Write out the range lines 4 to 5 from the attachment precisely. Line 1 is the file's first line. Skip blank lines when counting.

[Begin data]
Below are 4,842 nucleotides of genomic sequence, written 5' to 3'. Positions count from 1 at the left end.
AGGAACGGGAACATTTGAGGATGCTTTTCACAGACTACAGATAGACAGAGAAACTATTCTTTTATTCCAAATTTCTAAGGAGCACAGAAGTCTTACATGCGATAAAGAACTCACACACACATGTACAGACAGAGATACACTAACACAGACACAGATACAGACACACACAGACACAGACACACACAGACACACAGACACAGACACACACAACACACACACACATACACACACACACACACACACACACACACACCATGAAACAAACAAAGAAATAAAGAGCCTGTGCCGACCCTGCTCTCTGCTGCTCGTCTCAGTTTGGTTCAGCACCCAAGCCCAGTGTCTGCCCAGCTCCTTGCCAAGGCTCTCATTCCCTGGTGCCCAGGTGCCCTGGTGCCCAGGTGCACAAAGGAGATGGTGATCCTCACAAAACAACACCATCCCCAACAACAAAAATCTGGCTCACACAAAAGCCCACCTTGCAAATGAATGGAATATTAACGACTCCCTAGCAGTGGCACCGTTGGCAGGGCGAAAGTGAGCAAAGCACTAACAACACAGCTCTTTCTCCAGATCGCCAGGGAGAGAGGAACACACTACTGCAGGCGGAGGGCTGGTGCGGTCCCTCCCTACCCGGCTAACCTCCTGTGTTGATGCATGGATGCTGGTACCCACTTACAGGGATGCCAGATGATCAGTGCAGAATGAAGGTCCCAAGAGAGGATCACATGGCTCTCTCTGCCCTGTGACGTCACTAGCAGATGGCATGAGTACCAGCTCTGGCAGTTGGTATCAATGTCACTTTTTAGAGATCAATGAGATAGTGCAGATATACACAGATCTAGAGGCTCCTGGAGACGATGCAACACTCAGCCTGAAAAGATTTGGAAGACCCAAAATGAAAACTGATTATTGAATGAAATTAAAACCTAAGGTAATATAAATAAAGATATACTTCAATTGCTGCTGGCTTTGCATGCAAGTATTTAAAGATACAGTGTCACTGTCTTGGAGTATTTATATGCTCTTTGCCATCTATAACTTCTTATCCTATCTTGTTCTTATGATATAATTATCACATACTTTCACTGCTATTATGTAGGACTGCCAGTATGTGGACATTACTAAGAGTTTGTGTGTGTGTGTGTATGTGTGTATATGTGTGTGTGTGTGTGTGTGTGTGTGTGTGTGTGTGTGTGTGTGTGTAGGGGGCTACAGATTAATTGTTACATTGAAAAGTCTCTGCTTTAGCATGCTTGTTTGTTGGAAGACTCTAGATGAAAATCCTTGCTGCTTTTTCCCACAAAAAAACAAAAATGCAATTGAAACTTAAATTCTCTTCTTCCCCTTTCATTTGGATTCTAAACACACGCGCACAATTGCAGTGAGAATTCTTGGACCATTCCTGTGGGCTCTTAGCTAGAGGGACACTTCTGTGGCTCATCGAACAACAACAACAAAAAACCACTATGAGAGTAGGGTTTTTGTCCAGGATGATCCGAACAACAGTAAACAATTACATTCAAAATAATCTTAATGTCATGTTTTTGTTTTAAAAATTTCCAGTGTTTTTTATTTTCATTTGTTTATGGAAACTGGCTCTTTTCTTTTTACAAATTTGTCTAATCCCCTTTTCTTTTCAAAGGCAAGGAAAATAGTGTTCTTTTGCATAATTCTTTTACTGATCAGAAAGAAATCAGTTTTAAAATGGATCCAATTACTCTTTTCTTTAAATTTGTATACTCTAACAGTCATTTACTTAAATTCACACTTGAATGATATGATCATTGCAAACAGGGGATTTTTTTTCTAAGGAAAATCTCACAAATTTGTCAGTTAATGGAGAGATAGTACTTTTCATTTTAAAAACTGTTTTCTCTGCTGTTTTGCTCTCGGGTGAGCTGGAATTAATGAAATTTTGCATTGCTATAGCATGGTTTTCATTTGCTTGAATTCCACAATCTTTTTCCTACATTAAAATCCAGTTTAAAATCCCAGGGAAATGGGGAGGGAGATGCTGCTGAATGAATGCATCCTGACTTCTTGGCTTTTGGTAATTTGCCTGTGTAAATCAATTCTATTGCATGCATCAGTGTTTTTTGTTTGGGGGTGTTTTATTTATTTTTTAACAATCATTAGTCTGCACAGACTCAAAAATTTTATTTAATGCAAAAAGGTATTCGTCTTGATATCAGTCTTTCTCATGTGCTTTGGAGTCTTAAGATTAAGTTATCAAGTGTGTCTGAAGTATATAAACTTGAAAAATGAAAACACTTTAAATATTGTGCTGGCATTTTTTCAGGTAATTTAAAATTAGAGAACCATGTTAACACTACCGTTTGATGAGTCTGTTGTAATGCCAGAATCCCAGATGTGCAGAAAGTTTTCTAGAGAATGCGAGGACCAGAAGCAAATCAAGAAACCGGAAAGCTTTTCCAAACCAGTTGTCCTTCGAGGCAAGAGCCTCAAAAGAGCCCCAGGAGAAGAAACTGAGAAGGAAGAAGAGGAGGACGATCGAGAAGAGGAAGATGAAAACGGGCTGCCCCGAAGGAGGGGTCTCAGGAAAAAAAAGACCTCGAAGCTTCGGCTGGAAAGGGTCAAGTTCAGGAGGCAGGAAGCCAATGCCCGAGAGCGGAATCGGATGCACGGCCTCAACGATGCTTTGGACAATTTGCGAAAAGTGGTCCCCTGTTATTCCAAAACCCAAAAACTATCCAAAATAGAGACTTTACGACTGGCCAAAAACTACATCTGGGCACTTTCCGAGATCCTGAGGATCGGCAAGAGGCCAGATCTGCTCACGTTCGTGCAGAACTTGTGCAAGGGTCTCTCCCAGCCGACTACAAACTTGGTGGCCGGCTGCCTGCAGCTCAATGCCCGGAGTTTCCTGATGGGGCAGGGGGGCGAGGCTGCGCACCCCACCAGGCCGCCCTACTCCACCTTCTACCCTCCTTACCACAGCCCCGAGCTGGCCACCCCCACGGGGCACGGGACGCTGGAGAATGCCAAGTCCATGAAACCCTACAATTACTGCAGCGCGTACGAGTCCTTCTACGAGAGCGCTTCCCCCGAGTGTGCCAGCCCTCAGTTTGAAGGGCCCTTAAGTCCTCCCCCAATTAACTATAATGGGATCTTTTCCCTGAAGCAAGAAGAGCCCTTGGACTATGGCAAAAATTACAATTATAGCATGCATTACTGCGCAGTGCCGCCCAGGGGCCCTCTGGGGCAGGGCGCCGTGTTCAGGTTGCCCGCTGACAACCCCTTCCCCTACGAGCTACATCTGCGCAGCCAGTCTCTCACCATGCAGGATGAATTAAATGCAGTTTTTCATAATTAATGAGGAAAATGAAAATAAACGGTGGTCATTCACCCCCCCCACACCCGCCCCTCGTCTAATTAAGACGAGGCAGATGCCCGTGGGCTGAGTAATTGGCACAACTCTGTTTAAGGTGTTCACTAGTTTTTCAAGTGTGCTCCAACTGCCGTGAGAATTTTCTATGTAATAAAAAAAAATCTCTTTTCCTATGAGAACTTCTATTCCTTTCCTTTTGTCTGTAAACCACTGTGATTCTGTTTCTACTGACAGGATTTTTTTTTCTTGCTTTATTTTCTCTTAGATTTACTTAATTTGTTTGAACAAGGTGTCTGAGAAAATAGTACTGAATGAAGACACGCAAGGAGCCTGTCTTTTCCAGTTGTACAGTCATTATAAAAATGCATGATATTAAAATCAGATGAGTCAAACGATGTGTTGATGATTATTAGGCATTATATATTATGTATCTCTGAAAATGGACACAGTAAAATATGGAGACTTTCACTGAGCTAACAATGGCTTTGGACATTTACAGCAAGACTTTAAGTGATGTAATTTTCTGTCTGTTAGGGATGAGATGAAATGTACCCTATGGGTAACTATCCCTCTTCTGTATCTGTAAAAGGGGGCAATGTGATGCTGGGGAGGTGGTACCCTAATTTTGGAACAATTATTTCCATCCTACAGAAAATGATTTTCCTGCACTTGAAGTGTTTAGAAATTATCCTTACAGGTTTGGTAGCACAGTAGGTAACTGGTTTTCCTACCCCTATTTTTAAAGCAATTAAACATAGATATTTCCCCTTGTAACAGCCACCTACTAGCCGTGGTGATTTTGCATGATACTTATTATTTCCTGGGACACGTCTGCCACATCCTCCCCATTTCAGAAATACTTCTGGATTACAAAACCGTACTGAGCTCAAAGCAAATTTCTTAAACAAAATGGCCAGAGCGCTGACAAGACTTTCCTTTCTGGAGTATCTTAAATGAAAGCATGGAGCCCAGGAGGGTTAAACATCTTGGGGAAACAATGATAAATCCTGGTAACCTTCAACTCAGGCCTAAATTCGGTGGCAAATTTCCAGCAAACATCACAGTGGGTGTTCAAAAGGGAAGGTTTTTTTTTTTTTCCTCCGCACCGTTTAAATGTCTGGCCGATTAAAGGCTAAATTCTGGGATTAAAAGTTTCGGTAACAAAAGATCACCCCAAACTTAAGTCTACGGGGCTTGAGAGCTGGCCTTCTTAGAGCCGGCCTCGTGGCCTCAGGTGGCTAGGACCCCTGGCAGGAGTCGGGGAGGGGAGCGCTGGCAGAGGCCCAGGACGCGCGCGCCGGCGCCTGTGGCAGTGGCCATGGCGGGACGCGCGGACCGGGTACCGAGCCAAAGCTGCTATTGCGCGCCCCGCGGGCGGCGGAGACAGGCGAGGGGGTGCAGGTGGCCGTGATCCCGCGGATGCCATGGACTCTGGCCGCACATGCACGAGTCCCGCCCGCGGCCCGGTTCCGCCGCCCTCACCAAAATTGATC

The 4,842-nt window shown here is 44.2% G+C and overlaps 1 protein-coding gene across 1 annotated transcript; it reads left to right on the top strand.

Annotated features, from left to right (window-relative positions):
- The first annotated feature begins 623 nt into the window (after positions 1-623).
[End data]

Annotated features, from left to right (window-relative positions):
- The first annotated feature begins 623 nt into the window (after positions 1-623).